“There are masses of people – crowded streets and a packed metro system – but I’m fine with this because you can’t change it,” he says, displaying the kind of self-censorship and diplomacy that will surely help him get ahead in business.
But where he sees room for improvement is environmental policy. Every morning, he consults a pollution app.
“Way too often, the air quality is bad. Sometimes you can barely see more than 100 metres ahead of you. It’s worse in winter than in summer. There are days when you can’t pursue any outdoor activities because of the terrible air quality – and some more days where you decide to restrict yourself and you just want to stay inside,” laments Mueller – who misses enjoying Swiss nature.
It’s somewhat of a paradox, finds Mueller.
“You see the degradation of nature; this huge economic growth clearly comes at a high price,” Mueller says, “but there are also positive signals, like seeing China’s major investments in renewable energy and its recent commitment to the 2015 United Nations Climate Change Conference in Paris.”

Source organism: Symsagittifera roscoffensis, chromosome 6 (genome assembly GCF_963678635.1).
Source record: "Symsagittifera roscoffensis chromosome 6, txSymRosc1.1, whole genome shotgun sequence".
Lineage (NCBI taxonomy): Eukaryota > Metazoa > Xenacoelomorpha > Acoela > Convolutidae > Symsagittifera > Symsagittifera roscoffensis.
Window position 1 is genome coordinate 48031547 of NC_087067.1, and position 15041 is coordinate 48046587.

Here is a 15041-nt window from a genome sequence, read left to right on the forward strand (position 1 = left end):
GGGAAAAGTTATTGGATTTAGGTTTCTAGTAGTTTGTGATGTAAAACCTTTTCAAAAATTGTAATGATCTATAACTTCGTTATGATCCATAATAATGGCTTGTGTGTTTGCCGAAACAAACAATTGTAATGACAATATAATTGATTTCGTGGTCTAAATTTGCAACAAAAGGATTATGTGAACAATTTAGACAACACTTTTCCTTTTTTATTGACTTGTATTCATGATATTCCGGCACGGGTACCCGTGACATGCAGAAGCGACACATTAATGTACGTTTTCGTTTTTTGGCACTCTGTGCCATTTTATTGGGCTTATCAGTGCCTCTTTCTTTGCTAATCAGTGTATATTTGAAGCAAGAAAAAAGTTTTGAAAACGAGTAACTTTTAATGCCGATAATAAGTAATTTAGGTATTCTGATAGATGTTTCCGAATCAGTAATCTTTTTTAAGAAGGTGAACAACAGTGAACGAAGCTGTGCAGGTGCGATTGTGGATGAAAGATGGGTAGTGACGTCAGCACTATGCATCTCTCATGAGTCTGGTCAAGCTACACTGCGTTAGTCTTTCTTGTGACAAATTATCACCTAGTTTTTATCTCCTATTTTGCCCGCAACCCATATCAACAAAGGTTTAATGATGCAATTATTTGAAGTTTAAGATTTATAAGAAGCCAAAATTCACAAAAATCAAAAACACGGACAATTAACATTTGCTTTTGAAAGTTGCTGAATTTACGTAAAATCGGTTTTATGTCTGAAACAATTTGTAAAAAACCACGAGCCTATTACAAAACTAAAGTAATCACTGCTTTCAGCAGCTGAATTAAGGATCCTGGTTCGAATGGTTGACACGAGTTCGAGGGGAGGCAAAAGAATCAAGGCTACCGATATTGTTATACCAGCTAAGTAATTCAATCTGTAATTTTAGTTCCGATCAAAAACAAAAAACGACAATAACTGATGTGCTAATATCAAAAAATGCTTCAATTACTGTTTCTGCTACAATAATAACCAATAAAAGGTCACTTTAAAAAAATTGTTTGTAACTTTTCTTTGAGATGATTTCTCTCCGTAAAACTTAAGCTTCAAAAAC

Animal welfare is another issue that troubles Mueller. While he applauds the use of every edible part – think pig-ear salad and fried chicken feet – he’s uneasy about how animals are treated in China.
“Especially the way they prepare them, and the way they keep them – there are definitely some no-gos,” says Mueller, citing animals stuffed into cramped cages as an example.
But what he loves to eat are dumplings, boasting, “Now I make some decent ones myself, actually!”
Future is … bright white?
As Shanghai is so cosmopolitan, Mueller hasn’t experienced extreme culture shock – though it’s difficult for him to find size 45 shoes there. But he recalls a time when he found something unexpected while shopping for moisturiser.